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The Form

In photography, form exists in two dimensions and represents the first means by which a viewer can identify an object. The form is the equivalent to three-dimensional object.

Even if the form has only two dimensions, with the proper application of lighting and tonal range, you can provide a three dimensional quality to the object. Lighting can support the form, it may show even more completeness of the shape, for example, continuous light and shadows provide the fullness of form, its integrity, they practically round the shape as it stands out as a whole and separates from the background.*1 But also, the lighting can destroy the form, creating dark shadows that can cause many forms merge into one crating a new form.*2 The form may become more dominant by being placed against the plain contrasting backgrounds. The greatest emphasis on form is obtained when the form stands out by eliminating the other qualities of form, such as its texture and roundness, or the illusion of three dimensions.*3 Forms without color, texture and details can be very interesting. The silhouettes are very powerful and aesthetic. Silhouettes of an unknown object are most interesting and provocative than the known shapes. Shapes silhouetted in front of a building or portraits (arches, corridors, pillars etc…) generate more power. They are communicative, emotional and beautiful. The way objects connect to each other in a photo creates forms that attract the eye of a subject to another subject. If the composition of the photo lacks form, then the picture is too much occupied and difficult to understand.


*1 Lighting supports the form

*3 *2 Shadows merging into one/ contrasting forms

*5 Triangular form

*6 Various Triangles

Some forms are more effective than others. For example, squares and circles tend to be too symmetrical and leave too much empty space around the subjects. Forms that work best for composition are triangles and diamonds. Triangles can be formed in several different ways: if the subject is already triangular, the viewer’s eye will automatically focus on that form.*5 Different focus points can be one of the three points that form the triangle. As long as there is no other object in this frame, the eye can easily follow and read by its order information from the picture. Furthermore, a diagonal line can divide the picture into two, creating two contrasting triangular sides. This highlights the difference between the two parties. For example, that is when a fence is bisecting the frame on the diagonal – here, I placed the example of and image consisting diagonal triangle, and few more with various shapes, textures and tone and directions.*6 In photographic composition, triangles are the most useful forms for several reasons. They are common because they are simple to construct or to imply. It is important to see implied triangles as one of the few ways to bring order to an image, they do not appear directly, but they create an invisible path guiding the observer while watching the picture. Due to perspective and its graphic effects of the convergence triangles simply occur often in images and wide angles emphasize them. Triangles are also the most basic of all geometric shapes, with the least number of sides (they need only three points, and these should not be at any particular arrangement). Unlike triangles and lines, circles are not so easy to notice because they need to be almost complete to be recognizable. However, they often occur in nature and they are valuable in image composition due to its relaxing and pleasant effect.*7 Rectangles are rare in nature but often appear in artificial structures, and they are useful to subdivide frame.*8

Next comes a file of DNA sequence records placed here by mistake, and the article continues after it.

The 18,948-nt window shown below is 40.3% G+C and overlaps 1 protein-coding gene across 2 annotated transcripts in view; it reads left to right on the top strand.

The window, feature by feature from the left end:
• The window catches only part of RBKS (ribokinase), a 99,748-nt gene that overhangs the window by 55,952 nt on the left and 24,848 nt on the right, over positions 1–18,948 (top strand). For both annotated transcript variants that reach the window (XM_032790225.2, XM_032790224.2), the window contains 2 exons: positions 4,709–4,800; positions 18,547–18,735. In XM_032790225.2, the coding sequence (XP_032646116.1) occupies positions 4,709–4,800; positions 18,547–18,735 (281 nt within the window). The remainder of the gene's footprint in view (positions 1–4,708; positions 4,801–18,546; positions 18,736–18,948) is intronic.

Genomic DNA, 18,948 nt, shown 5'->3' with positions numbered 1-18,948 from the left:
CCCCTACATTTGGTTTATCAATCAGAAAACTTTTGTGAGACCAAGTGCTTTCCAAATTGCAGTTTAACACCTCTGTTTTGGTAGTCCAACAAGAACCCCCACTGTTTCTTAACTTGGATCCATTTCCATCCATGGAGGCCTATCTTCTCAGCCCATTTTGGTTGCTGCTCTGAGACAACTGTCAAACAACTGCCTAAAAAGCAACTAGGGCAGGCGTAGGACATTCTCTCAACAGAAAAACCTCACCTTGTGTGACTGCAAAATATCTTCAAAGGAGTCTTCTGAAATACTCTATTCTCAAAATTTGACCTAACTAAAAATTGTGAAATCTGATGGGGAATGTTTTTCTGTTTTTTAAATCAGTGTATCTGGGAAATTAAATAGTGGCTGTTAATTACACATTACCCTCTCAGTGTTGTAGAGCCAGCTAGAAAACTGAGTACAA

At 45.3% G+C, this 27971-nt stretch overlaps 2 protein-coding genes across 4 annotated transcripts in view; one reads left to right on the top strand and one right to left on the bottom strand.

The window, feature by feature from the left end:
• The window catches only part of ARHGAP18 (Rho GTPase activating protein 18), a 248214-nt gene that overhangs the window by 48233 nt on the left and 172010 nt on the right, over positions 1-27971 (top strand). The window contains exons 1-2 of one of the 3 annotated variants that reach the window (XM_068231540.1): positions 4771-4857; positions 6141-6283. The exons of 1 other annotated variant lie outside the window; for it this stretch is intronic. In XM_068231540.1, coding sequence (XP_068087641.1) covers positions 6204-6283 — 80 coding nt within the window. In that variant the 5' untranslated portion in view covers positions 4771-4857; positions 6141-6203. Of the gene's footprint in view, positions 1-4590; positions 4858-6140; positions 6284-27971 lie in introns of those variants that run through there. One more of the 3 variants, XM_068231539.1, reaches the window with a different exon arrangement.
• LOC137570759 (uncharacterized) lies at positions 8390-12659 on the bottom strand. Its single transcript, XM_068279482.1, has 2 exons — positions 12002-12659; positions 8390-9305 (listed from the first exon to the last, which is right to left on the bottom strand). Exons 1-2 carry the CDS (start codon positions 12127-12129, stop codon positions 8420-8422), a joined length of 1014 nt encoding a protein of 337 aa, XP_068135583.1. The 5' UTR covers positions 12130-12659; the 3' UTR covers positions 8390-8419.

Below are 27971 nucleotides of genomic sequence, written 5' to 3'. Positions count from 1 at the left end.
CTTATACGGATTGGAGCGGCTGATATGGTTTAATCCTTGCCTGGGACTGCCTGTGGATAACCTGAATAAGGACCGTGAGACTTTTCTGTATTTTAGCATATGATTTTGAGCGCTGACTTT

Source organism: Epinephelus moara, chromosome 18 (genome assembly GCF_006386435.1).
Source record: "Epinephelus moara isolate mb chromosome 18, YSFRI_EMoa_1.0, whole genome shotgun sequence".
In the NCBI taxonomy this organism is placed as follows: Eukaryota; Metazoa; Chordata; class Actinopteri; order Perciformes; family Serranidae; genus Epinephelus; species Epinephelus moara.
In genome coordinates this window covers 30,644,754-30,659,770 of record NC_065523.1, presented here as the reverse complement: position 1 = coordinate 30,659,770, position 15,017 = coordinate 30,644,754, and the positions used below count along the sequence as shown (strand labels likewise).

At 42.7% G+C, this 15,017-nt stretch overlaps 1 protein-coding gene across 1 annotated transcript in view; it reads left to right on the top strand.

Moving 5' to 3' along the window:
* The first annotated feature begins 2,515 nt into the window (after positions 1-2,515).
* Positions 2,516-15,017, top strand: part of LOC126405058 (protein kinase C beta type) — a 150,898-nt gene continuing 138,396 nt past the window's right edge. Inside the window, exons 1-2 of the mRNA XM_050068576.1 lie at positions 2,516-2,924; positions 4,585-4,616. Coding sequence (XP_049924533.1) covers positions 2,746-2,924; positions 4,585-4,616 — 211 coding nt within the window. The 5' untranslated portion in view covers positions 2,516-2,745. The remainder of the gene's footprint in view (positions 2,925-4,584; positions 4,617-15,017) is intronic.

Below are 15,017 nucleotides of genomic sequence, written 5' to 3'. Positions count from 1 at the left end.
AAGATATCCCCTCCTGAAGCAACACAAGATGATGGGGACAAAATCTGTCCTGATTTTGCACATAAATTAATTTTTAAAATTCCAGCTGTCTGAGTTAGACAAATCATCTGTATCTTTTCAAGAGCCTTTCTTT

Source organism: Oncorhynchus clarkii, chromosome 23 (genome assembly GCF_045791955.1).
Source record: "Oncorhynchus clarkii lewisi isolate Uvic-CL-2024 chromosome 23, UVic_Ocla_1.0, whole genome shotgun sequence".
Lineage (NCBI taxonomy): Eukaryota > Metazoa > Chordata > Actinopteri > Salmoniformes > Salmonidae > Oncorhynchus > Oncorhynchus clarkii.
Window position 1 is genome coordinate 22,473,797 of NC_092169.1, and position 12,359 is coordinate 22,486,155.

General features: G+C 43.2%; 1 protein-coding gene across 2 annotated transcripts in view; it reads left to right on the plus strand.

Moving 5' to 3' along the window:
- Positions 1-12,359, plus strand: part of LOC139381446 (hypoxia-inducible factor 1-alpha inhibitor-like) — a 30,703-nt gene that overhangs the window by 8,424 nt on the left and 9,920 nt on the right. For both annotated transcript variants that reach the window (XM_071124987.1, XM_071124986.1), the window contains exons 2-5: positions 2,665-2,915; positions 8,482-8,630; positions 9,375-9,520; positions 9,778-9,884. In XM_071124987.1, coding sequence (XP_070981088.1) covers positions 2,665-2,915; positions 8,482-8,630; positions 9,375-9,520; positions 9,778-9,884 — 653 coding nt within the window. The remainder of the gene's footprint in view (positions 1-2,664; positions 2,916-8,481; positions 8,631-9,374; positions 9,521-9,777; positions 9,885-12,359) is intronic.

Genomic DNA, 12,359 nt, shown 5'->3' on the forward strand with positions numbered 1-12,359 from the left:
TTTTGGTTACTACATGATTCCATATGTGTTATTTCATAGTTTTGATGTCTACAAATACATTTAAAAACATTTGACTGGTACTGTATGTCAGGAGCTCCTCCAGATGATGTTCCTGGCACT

*8 Rectangular shapes dividing frame

*7 Circle shape

*8 Rectangles

*7 Circle shapes

Negative space

In two-dimensional composition objects are positive forms, while the background is negative space. Negative space is the area which surrounds the main object in photo (the main object or “positive space“). The negative space is not just an empty space, it is equally important as the space occupied by subject because, it provides balance in a photograph and also occupies a place for eyes to relax, a neutral or contrasting background drawing attention to the main subject, which then is referred to as the positive space. A cluttered background tends to diminish the importance of the subject, while a plain background draws attention to it. The effective placement of objects in relation to the negative space around, is essential for success in the composition. Negative space can give photograph an entirely different atmosphere than the other photograph of the same subject. The absence of content does not mean the absence of interest. In fact, negative space often adds interest as it can place a stronger emphasis on the subject and it can evoke emotions effectively.*9 Elements of an image that distract from the intended subject, or objects in the same focal plane, are not considered negative space. Negative space may be used to depict a subject in a chosen medium by showing everything around the subject, but not the subject itself. Use of negative space will produce a silhouette of the subject, losing its textures and details. In this case, negative space produces a silhouette, as the center of interest and an examples of this for instance, are all objects in the counter-light.*3*10